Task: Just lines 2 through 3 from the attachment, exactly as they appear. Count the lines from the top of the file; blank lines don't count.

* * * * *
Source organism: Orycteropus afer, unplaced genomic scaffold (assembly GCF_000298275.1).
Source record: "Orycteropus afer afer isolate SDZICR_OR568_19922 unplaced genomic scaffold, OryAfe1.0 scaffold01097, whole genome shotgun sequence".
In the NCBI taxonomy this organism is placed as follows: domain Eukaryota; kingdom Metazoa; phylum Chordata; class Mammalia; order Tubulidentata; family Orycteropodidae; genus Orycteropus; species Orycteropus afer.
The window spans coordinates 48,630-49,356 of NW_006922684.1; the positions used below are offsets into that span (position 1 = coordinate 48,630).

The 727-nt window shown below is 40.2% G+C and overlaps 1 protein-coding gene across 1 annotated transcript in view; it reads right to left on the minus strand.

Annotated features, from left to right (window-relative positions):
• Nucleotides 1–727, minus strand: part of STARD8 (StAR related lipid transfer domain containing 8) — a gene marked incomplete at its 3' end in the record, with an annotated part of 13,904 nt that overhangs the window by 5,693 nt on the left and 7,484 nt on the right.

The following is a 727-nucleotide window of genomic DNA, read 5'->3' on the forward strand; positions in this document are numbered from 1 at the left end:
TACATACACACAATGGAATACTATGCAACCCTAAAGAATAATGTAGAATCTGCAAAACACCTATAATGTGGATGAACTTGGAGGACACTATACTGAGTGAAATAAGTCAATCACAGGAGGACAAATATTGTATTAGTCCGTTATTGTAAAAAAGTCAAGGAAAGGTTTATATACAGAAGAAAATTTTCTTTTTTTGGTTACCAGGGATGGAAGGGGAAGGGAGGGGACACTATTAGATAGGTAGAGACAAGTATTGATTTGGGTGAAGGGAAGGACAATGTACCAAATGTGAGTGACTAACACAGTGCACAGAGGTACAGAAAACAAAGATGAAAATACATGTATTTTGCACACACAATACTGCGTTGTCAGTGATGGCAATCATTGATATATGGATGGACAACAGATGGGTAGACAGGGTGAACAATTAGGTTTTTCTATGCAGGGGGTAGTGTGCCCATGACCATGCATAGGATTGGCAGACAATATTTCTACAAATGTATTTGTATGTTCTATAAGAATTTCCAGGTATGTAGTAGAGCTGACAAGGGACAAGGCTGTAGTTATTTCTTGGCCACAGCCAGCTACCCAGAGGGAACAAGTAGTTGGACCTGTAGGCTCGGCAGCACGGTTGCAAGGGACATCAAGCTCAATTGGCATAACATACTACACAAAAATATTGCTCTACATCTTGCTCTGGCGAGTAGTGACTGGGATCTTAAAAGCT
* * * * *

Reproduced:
Source record: "Orycteropus afer afer isolate SDZICR_OR568_19922 unplaced genomic scaffold, OryAfe1.0 scaffold01097, whole genome shotgun sequence".
In the NCBI taxonomy this organism is placed as follows: domain Eukaryota; kingdom Metazoa; phylum Chordata; class Mammalia; order Tubulidentata; family Orycteropodidae; genus Orycteropus; species Orycteropus afer.